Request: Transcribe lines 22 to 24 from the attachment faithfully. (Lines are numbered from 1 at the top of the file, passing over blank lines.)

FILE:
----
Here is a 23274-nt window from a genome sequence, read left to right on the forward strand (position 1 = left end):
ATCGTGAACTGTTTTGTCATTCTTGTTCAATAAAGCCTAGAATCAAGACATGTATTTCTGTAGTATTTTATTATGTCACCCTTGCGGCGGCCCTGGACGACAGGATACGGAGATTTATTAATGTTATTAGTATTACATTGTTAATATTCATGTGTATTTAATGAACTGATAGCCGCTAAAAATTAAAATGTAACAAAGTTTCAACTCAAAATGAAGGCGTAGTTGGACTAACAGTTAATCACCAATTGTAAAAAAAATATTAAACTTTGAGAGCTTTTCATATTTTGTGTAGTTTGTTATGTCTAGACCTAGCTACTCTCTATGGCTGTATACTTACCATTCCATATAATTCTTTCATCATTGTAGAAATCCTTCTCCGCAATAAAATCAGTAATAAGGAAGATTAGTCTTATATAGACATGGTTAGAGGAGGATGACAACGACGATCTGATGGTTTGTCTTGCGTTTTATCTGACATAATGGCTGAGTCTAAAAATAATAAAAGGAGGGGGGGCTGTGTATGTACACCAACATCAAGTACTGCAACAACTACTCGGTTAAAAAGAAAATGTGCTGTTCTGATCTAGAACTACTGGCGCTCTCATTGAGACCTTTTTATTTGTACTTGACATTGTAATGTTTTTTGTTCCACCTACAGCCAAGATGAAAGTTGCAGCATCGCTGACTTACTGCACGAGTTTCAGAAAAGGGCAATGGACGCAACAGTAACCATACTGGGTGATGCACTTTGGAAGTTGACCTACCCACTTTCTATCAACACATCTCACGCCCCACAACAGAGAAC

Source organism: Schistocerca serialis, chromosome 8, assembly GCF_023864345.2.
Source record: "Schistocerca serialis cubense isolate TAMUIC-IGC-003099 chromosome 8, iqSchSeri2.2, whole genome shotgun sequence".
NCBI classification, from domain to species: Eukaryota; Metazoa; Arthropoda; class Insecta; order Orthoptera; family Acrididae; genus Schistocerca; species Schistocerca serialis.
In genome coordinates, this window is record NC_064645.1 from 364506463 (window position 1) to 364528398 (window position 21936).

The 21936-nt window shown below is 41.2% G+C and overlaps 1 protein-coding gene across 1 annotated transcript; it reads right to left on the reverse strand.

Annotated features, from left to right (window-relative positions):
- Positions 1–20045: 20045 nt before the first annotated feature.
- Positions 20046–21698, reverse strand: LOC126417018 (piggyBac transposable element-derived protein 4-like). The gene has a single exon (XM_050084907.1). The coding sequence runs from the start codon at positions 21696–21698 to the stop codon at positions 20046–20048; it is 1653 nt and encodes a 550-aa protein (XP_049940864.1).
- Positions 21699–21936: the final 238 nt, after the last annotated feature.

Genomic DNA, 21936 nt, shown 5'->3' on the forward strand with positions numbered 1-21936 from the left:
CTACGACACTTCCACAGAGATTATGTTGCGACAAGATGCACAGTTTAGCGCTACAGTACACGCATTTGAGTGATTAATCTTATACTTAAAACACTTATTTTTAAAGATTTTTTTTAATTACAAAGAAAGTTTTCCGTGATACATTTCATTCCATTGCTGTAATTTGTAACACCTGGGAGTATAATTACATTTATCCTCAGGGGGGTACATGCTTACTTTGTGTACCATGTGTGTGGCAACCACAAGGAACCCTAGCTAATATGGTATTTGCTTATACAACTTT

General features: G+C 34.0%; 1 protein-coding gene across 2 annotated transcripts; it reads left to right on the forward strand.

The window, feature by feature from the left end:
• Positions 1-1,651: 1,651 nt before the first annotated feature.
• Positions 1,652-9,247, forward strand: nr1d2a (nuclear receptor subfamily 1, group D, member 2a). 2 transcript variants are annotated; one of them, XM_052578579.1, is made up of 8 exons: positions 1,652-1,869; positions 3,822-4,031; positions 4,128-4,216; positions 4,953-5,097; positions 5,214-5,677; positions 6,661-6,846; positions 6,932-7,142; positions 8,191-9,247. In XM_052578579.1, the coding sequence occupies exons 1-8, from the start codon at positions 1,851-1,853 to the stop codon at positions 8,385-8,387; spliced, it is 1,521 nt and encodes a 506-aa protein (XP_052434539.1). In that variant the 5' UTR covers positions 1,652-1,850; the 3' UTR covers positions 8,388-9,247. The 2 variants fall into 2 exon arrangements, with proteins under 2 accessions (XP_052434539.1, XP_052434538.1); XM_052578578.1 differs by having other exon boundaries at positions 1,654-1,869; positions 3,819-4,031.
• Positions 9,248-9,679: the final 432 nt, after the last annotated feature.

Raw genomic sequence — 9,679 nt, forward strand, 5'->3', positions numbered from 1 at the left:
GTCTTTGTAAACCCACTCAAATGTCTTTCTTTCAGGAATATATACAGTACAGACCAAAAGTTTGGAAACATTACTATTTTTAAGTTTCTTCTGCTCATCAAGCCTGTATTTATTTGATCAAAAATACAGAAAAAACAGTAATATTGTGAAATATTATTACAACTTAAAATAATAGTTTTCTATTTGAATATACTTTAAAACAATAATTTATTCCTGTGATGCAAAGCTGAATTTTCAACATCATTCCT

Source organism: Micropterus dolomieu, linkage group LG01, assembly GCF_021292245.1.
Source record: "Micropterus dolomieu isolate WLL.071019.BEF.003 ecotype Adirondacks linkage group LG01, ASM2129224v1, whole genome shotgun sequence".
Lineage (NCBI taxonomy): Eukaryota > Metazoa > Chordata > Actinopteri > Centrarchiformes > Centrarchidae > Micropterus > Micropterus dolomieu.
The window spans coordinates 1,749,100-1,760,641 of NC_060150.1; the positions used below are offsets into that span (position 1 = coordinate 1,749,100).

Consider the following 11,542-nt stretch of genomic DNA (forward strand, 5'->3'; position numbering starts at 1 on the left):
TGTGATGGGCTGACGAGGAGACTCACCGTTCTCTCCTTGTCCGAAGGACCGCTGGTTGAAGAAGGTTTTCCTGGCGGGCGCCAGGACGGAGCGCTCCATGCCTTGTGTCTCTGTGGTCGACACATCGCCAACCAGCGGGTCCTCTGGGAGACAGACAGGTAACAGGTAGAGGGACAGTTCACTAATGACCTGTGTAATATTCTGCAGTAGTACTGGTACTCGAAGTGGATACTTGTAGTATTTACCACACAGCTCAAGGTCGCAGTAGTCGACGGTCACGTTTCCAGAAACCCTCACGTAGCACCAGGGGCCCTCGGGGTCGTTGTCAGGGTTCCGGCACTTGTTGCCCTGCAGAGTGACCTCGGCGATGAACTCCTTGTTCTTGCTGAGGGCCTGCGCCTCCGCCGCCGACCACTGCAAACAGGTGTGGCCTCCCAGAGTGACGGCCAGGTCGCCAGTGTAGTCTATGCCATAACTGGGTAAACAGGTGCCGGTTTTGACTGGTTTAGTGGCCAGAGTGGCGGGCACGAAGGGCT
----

Source record: "Micropterus dolomieu isolate WLL.071019.BEF.003 ecotype Adirondacks linkage group LG01, ASM2129224v1, whole genome shotgun sequence".
Lineage (NCBI taxonomy): Eukaryota > Metazoa > Chordata > Actinopteri > Centrarchiformes > Centrarchidae > Micropterus > Micropterus dolomieu.
The window spans coordinates 1,749,100-1,760,641 of NC_060150.1; the positions used below are offsets into that span (position 1 = coordinate 1,749,100).